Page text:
I really want to call peoples' attention to this Ethan Allen run, especially because shorts are in disbelief about it. You don't go shopping at ETH unless you think your home's worth spending on. The stuff's too expensive, much of it now custom, and the sales are amazingly strong. That's good for the $300,000 home cohort. For the $200,000 home cohort, I look at Pier 1, and its sales are the best they have been since the housing boom -- before the bust -- began. Maybe better. Williams-Sonoma's run is harder to pin down, as it is a Tiffany ( TIF) kind of place. However, its catalogs are a little more downscale. I say the strength reflects good news for all except the lowest-price homeowners and buyers.

Whirlpool's been trying to break out forever, but the housing start numbers have killed it. The WHR move says that housing starts are going to get stronger. I have mixed emotions about that, because I don't want a lot of new inventory, but you have to think that at some point, these homebuilders will want to put up new homes to make money and not just to fulfill credit agreements or, wrongly, try to capitalize on the tax credit stimulus.

Big moves. Don't ignore them. They are screaming that housing has bottomed and is now going HIGHER!

Random musings: I did not mean to slight Weyerhaeuser ( WY) by leaving it out, as lumber does matter, but there's been a spike in all commodities, and I do not believe that WY has yet felt any real boost from U.S. housing.

At the time of publication, Cramer was long Stanley Black & Decker and Weyerhaeuser.


How to Buy McDonald's and Nike
Posted at 4:21 p.m. EST, Tuesday, Jan. 4

McDonald's ( MCD) and Nike ( NKE) fascinate me. Do you know that every time they have had swings of this kind, they have been screaming buys? Every time? Did you know that the rallies typically occurred on nothing but oversold snapbacks, where we only later discovered that things were better and they were buys?

It's so tough to come in when these are down, they just look so terrible. As they always do. What to do? Obviously you would like to buy them and limit the risk at the same time.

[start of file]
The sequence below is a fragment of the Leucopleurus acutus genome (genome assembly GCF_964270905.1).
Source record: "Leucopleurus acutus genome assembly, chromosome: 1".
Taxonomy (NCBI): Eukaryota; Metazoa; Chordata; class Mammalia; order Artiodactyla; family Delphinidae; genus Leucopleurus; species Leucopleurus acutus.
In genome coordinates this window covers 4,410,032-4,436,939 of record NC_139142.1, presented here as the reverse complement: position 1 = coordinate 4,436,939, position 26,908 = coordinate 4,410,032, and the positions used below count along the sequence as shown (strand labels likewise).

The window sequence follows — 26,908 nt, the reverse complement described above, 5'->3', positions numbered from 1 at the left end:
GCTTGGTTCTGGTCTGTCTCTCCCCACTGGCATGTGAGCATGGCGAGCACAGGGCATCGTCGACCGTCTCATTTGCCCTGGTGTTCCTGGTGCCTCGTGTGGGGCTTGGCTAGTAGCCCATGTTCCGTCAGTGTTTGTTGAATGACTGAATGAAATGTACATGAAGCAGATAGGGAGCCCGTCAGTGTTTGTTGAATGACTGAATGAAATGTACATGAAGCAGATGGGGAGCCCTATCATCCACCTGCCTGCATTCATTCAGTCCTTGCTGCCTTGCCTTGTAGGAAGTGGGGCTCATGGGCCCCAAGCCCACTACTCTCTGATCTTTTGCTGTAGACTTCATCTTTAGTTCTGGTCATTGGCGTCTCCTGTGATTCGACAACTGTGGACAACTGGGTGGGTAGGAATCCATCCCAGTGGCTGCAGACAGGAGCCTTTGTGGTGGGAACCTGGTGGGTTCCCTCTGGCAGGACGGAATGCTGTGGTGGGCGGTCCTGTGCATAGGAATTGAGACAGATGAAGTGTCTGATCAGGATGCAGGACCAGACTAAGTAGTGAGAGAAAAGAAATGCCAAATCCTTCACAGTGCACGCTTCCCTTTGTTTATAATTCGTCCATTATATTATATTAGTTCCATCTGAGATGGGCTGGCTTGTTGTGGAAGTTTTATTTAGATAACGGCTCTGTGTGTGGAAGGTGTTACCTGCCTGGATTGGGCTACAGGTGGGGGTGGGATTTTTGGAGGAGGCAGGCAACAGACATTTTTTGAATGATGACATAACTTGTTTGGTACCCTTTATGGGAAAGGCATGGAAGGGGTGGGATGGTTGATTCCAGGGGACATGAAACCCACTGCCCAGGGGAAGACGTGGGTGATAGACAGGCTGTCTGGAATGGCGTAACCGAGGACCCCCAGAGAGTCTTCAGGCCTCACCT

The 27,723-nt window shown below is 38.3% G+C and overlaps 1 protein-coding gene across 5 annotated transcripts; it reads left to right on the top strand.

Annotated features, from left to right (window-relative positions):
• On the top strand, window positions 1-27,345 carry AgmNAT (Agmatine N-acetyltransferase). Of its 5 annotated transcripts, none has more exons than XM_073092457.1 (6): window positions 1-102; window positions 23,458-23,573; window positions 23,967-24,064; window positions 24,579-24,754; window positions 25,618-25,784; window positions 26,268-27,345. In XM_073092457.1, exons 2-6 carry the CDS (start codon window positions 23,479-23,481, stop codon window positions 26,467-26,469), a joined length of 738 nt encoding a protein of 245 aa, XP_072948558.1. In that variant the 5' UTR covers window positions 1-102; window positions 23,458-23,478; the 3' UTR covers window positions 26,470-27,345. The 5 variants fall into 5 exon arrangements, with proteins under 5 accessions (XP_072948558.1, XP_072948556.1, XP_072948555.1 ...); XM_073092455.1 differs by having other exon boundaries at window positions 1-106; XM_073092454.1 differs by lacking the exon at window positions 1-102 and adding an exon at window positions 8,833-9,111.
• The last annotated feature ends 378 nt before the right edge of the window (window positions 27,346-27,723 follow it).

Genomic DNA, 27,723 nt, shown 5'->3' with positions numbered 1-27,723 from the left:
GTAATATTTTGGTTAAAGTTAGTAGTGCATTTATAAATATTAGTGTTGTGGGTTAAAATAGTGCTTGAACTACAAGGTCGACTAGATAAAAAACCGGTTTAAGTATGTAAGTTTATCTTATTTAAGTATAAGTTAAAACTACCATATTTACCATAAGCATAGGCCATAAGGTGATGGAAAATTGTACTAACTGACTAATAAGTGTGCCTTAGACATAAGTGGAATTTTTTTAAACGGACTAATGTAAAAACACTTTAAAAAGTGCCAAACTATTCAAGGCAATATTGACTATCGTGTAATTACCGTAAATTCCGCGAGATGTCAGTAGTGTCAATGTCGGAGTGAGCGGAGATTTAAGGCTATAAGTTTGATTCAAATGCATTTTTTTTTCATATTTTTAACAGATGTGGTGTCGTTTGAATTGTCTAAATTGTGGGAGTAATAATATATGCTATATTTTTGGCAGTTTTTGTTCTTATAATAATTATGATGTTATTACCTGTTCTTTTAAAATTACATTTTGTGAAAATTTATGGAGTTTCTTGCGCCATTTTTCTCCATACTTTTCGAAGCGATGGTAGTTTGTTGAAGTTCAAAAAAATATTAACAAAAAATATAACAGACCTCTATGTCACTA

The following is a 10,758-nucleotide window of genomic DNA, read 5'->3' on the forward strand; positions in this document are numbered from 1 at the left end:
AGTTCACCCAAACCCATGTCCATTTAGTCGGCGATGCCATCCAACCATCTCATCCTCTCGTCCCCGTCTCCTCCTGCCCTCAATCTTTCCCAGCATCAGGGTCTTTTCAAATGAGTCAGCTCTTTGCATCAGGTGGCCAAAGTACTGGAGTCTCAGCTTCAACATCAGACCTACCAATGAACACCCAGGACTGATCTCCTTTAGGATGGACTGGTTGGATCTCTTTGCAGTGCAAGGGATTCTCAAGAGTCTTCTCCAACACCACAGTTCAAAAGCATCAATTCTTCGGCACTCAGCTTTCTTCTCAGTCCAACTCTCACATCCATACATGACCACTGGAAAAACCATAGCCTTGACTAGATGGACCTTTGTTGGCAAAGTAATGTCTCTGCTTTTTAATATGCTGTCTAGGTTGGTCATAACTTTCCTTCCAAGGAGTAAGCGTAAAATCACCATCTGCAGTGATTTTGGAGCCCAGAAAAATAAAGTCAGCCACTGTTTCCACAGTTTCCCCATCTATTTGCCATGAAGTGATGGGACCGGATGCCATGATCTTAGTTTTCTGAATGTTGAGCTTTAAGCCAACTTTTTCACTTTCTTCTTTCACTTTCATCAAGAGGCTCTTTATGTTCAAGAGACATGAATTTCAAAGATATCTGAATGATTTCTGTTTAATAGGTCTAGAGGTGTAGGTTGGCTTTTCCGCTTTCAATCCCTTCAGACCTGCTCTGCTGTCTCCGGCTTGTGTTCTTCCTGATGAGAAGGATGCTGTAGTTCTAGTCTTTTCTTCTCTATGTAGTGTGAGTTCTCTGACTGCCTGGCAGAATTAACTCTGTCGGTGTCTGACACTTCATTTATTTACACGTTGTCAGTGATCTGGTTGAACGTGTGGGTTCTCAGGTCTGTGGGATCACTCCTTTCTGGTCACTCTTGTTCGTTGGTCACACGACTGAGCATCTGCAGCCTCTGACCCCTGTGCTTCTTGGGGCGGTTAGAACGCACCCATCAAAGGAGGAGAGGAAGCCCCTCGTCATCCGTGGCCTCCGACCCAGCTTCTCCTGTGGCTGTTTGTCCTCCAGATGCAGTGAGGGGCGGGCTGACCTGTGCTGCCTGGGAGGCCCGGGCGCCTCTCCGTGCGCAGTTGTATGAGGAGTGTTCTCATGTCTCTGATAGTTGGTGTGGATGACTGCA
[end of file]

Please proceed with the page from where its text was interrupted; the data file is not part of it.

That's why I would be a buyer of the McDonald's March 70 calls at $5 and the Nike April 80 calls at $5.95. I think you buy the first tranche right here. And then, if these calls get cut in half, buy a second tranche.

That way, you have very much limited the risk buy, you have a call on several months of McDonald's same-store sales, of which I believe one will break the spell just cast, and with Nike you have the next quarter, with presumably better guidance post lowered expectations.

These two great growth stocks periodically stumble.

That's what these kinds of strategies are about: capturing the rebound while cutting off the downside if the stumble turns out to be a real doozy.

I doubt that it will, but I want only half on, taking the risk that we are near the bottom but leaving room for more downside.

At the time of publication, Cramer had no positions in stocks mentioned.

Jim Cramer, founder and chairman of TheStreet.com, writes daily market commentary for TheStreet.com's RealMoney and runs the charitable trust portfolio, Action Alerts PLUS. He also participates in video segments on TheStreet.com TV and serves as host of CNBC's "Mad Money" television program.

Mr. Cramer graduated magna cum laude from Harvard College, where he was president of The Harvard Crimson. He worked as a journalist at the Tallahassee Democrat and the Los Angeles Herald Examiner, covering everything from sports to homicide before moving to New York to help start American Lawyer magazine. After a three-year stint, Mr. Cramer entered Harvard Law School and received his J.D. in 1984. Instead of practicing law, however, he joined Goldman Sachs, where he worked in sales and trading. In 1987, he left Goldman to start his own hedge fund. While he worked at his fund, Mr. Cramer helped start Smart Money for Dow Jones and then, in 1996, he founded TheStreet.com, of which he is chairman and where he has served as a columnist and contributor since. In 2000, Mr. Cramer retired from active money management to embrace media full time, including radio and television.

Mr. Cramer is the author of " Confessions of a Street Addict," "You Got Screwed," "Jim Cramer's Real Money," "Jim Cramer's Mad Money," "Jim Cramer's Stay Mad for Life" and, most recently, "Jim Cramer's Getting Back to Even." He has written for Time magazine and New York magazine and has been featured on CBS' 60 Minutes, NBC's Nightly News with Brian Williams, Meet the Press, Today, The Tonight Show, Late Night and MSNBC's Morning Joe.